Don’t Get Distracted By These Things When Completing Your First Solo Jumps

If you're serious about learning to skydive, enrolling in a course will take you from an absolute novice to someone who is comfortable skydiving over a series of weeks. In-class lessons, followed by jumps in which you're strapped to an instructor, give you the background knowledge that you'll need in advance of taking your first solo jump. A successful solo jump is often required in order to graduate from a skydiving school, so it's critical for you to perform this test well. You'll need to be fully concentrating on the task at hand, which means that you should try to avoid getting distracted by these things:

Sights On The Ground

Despite the need for focus when you're skydiving, it can be easy to begin to get distracted by the sights below you. While it's important for you to quickly identify your landing zone and ensure that you're on course to land there, resist the temptation of looking at buildings, cars, fields, and other similar sights. It might seem silly to think about enjoying the sights on the ground during a moment of this magnitude, but it's easy to do.

The Videographer

Skydiving schools will commonly have a videographer jump at the same time as you during your solo jump. He or she will keep apart from you not to interfere but will document your descent with a video camera. This procedure is done so that the instructors can accurately grade your performance, as well as use the video as a teaching tool to show you where you need to make adjustments during future jumps. Additionally, the video will serve as a valuable and fun souvenir for you to enjoy in the future. It's easy to get caught up in the urge to look at the videographer and even wave, but you should endeavor to avoid being distracted in this manner.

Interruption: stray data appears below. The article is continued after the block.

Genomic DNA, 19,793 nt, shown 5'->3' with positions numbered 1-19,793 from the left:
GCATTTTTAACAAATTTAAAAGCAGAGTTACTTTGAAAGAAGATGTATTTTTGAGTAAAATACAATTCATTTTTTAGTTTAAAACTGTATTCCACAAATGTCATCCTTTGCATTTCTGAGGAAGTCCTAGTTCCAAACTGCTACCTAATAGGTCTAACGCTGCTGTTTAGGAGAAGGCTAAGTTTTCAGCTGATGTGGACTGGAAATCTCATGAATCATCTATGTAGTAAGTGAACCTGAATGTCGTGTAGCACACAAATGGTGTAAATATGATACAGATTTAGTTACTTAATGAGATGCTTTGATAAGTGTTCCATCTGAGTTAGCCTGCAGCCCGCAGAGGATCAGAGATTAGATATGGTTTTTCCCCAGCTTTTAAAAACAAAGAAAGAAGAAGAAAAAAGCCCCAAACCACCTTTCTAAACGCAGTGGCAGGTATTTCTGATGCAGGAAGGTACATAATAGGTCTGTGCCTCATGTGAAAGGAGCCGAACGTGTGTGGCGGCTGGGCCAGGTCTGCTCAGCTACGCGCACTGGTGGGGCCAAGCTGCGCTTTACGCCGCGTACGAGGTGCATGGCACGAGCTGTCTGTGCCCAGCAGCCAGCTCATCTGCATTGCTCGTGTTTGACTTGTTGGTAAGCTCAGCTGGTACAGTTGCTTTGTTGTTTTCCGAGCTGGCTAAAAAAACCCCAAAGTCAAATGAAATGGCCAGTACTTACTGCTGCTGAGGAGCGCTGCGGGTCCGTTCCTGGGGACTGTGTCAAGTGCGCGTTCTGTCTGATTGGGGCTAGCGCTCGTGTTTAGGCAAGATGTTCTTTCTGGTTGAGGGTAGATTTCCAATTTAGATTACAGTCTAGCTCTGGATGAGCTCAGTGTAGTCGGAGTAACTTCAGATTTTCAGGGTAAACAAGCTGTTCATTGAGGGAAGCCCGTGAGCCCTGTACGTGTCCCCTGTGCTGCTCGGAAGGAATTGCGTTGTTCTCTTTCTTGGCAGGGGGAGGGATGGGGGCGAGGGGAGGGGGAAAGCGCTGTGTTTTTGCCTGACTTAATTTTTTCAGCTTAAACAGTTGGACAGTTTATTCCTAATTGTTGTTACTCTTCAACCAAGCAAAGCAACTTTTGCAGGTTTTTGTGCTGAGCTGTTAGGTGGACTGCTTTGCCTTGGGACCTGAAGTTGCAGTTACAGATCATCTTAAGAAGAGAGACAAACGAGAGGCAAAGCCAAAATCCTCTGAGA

Your Gear

It can be easy to get distracted by your gear if it's not comfortable during your jump. Your training will emphasize the importance of checking and rechecking all of your skydiving gear before you make your jump, so take these lessons seriously. The last thing you want to do is be tumbling through the air and thinking how your parachute isn't as tight as you'd like it to be, for example. By eliminating each of the above distractions, you'll be able to better concentrate on what you're doing during this important and exciting evaluation.

Contact local skydiving classes for more information and assistance.